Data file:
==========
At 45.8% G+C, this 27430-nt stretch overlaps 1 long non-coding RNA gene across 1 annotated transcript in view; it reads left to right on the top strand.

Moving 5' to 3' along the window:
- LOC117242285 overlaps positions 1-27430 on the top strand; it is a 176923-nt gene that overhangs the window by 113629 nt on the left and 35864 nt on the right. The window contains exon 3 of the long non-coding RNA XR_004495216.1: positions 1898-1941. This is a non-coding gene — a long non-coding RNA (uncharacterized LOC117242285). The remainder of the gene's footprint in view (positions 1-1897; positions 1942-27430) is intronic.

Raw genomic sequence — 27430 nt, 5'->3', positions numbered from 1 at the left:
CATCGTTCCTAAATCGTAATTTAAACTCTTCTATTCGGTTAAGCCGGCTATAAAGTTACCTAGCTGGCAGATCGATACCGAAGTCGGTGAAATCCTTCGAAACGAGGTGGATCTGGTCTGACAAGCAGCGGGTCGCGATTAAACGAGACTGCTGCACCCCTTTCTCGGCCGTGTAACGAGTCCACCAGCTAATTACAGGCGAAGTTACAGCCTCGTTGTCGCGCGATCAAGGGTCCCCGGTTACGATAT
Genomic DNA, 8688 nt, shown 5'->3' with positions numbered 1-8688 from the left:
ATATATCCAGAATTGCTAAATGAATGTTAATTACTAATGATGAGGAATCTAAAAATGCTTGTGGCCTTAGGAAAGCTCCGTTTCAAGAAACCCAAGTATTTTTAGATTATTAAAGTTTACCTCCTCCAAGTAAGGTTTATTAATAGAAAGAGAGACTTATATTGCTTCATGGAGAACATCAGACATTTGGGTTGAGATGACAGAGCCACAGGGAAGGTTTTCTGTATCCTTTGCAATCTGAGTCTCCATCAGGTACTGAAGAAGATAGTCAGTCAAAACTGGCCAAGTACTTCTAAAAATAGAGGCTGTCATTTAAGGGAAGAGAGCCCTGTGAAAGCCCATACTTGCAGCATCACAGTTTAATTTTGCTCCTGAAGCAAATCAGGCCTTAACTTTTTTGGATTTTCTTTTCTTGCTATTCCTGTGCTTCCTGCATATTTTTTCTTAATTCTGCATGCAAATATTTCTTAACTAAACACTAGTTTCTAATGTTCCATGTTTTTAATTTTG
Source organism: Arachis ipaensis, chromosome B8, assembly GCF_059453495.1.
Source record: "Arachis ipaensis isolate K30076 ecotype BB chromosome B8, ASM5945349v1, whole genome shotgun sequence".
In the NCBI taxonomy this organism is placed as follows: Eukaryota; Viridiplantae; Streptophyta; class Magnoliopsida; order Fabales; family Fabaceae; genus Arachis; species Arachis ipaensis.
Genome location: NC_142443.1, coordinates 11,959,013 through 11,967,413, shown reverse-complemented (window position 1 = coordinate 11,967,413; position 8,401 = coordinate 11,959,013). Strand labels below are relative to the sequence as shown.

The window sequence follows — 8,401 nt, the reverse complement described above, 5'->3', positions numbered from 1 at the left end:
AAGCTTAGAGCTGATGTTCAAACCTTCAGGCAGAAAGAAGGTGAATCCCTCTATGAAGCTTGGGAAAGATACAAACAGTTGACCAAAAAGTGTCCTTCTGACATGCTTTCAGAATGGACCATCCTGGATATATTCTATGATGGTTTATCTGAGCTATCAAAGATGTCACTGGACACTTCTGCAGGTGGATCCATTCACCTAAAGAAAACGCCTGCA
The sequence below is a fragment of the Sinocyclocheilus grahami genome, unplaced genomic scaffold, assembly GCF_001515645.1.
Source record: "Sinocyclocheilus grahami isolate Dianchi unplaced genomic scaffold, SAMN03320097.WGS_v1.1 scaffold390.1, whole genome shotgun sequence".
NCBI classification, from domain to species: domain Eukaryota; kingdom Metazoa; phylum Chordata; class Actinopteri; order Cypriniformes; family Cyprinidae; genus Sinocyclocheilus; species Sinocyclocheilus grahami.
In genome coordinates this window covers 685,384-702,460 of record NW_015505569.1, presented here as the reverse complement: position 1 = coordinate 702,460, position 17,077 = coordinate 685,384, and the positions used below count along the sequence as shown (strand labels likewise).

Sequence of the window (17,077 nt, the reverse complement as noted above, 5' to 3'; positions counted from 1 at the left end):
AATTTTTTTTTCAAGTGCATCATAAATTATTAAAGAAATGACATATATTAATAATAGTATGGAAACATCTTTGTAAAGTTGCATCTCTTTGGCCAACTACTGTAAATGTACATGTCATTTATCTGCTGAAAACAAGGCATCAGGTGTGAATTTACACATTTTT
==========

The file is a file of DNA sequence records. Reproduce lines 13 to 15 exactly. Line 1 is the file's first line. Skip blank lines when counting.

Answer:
AAGCTTAGAGCTGATGTTCAAACCTTCAGGCAGAAAGAAGGTGAATCCCTCTATGAAGCTTGGGAAAGATACAAACAGTTGACCAAAAAGTGTCCTTCTGACATGCTTTCAGAATGGACCATCCTGGATATATTCTATGATGGTTTATCTGAGCTATCAAAGATGTCACTGGACACTTCTGCAGGTGGATCCATTCACCTAAAGAAAACGCCTGCA
The sequence below is a fragment of the Sinocyclocheilus grahami genome, unplaced genomic scaffold, assembly GCF_001515645.1.
Source record: "Sinocyclocheilus grahami isolate Dianchi unplaced genomic scaffold, SAMN03320097.WGS_v1.1 scaffold390.1, whole genome shotgun sequence".